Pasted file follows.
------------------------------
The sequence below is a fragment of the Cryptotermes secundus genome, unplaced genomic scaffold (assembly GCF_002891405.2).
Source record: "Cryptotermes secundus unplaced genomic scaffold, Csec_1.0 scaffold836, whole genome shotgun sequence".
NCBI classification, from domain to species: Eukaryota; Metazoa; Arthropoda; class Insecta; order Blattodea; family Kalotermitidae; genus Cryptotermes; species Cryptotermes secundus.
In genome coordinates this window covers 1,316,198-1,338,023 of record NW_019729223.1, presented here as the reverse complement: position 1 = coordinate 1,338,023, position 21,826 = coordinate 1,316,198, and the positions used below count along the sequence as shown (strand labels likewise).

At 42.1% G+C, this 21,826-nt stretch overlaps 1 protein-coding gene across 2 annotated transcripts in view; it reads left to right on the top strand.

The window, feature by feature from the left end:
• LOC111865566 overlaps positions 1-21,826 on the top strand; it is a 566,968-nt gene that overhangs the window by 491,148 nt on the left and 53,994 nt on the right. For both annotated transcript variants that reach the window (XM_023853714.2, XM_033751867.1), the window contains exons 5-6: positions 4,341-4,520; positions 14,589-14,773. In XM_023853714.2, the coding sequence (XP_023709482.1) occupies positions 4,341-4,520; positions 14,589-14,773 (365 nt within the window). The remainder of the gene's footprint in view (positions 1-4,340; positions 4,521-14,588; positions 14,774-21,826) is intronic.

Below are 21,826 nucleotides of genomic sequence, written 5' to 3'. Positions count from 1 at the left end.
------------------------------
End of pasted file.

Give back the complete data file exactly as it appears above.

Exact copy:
The sequence below is a fragment of the Cryptotermes secundus genome, unplaced genomic scaffold (assembly GCF_002891405.2).
Source record: "Cryptotermes secundus unplaced genomic scaffold, Csec_1.0 scaffold836, whole genome shotgun sequence".
NCBI classification, from domain to species: Eukaryota; Metazoa; Arthropoda; class Insecta; order Blattodea; family Kalotermitidae; genus Cryptotermes; species Cryptotermes secundus.
In genome coordinates this window covers 1,316,198-1,338,023 of record NW_019729223.1, presented here as the reverse complement: position 1 = coordinate 1,338,023, position 21,826 = coordinate 1,316,198, and the positions used below count along the sequence as shown (strand labels likewise).

At 42.1% G+C, this 21,826-nt stretch overlaps 1 protein-coding gene across 2 annotated transcripts in view; it reads left to right on the top strand.

The window, feature by feature from the left end:
• LOC111865566 overlaps positions 1-21,826 on the top strand; it is a 566,968-nt gene that overhangs the window by 491,148 nt on the left and 53,994 nt on the right. For both annotated transcript variants that reach the window (XM_023853714.2, XM_033751867.1), the window contains exons 5-6: positions 4,341-4,520; positions 14,589-14,773. In XM_023853714.2, the coding sequence (XP_023709482.1) occupies positions 4,341-4,520; positions 14,589-14,773 (365 nt within the window). The remainder of the gene's footprint in view (positions 1-4,340; positions 4,521-14,588; positions 14,774-21,826) is intronic.

Below are 21,826 nucleotides of genomic sequence, written 5' to 3'. Positions count from 1 at the left end.